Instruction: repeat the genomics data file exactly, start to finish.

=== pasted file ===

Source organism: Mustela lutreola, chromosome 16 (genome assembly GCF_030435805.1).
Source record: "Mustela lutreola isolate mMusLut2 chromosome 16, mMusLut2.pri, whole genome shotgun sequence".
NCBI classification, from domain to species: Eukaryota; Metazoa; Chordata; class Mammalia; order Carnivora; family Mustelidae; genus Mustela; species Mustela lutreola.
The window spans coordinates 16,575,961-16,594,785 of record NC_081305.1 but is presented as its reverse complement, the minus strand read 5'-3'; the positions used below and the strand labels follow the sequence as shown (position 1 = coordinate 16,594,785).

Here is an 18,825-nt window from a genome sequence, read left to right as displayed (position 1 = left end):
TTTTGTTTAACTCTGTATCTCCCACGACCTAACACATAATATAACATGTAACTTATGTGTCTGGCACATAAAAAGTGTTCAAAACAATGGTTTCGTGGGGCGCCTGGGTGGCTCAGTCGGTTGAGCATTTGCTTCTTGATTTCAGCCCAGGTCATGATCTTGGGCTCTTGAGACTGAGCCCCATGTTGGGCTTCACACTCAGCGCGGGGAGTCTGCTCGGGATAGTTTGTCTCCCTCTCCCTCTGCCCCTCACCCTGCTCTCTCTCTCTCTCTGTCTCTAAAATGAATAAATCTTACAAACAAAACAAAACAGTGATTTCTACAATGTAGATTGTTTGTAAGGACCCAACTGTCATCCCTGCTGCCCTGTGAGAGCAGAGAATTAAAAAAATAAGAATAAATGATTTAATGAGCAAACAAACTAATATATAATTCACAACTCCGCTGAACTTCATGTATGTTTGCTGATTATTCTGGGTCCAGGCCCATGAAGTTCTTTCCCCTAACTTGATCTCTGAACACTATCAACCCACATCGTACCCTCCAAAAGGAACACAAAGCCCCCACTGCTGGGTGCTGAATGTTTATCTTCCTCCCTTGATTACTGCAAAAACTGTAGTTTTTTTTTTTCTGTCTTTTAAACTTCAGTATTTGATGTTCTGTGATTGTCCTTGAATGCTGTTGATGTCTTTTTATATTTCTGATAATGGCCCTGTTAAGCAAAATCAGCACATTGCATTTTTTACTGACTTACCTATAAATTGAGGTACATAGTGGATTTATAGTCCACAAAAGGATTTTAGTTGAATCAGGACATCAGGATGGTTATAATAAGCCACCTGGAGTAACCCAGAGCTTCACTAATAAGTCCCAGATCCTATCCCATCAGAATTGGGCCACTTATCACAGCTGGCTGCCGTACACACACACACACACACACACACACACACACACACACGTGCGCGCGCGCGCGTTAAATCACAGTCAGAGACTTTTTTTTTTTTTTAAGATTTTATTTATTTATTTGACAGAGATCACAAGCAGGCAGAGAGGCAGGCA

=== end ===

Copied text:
Source organism: Mustela lutreola, chromosome 16 (genome assembly GCF_030435805.1).
Source record: "Mustela lutreola isolate mMusLut2 chromosome 16, mMusLut2.pri, whole genome shotgun sequence".
NCBI classification, from domain to species: Eukaryota; Metazoa; Chordata; class Mammalia; order Carnivora; family Mustelidae; genus Mustela; species Mustela lutreola.
The window spans coordinates 16,575,961-16,594,785 of record NC_081305.1 but is presented as its reverse complement, the minus strand read 5'-3'; the positions used below and the strand labels follow the sequence as shown (position 1 = coordinate 16,594,785).

Here is an 18,825-nt window from a genome sequence, read left to right as displayed (position 1 = left end):
TTTTGTTTAACTCTGTATCTCCCACGACCTAACACATAATATAACATGTAACTTATGTGTCTGGCACATAAAAAGTGTTCAAAACAATGGTTTCGTGGGGCGCCTGGGTGGCTCAGTCGGTTGAGCATTTGCTTCTTGATTTCAGCCCAGGTCATGATCTTGGGCTCTTGAGACTGAGCCCCATGTTGGGCTTCACACTCAGCGCGGGGAGTCTGCTCGGGATAGTTTGTCTCCCTCTCCCTCTGCCCCTCACCCTGCTCTCTCTCTCTCTCTGTCTCTAAAATGAATAAATCTTACAAACAAAACAAAACAGTGATTTCTACAATGTAGATTGTTTGTAAGGACCCAACTGTCATCCCTGCTGCCCTGTGAGAGCAGAGAATTAAAAAAATAAGAATAAATGATTTAATGAGCAAACAAACTAATATATAATTCACAACTCCGCTGAACTTCATGTATGTTTGCTGATTATTCTGGGTCCAGGCCCATGAAGTTCTTTCCCCTAACTTGATCTCTGAACACTATCAACCCACATCGTACCCTCCAAAAGGAACACAAAGCCCCCACTGCTGGGTGCTGAATGTTTATCTTCCTCCCTTGATTACTGCAAAAACTGTAGTTTTTTTTTTTCTGTCTTTTAAACTTCAGTATTTGATGTTCTGTGATTGTCCTTGAATGCTGTTGATGTCTTTTTATATTTCTGATAATGGCCCTGTTAAGCAAAATCAGCACATTGCATTTTTTACTGACTTACCTATAAATTGAGGTACATAGTGGATTTATAGTCCACAAAAGGATTTTAGTTGAATCAGGACATCAGGATGGTTATAATAAGCCACCTGGAGTAACCCAGAGCTTCACTAATAAGTCCCAGATCCTATCCCATCAGAATTGGGCCACTTATCACAGCTGGCTGCCGTACACACACACACACACACACACACACACACACACACACGTGCGCGCGCGCGCGTTAAATCACAGTCAGAGACTTTTTTTTTTTTTTAAGATTTTATTTATTTATTTGACAGAGATCACAAGCAGGCAGAGAGGCAGGCA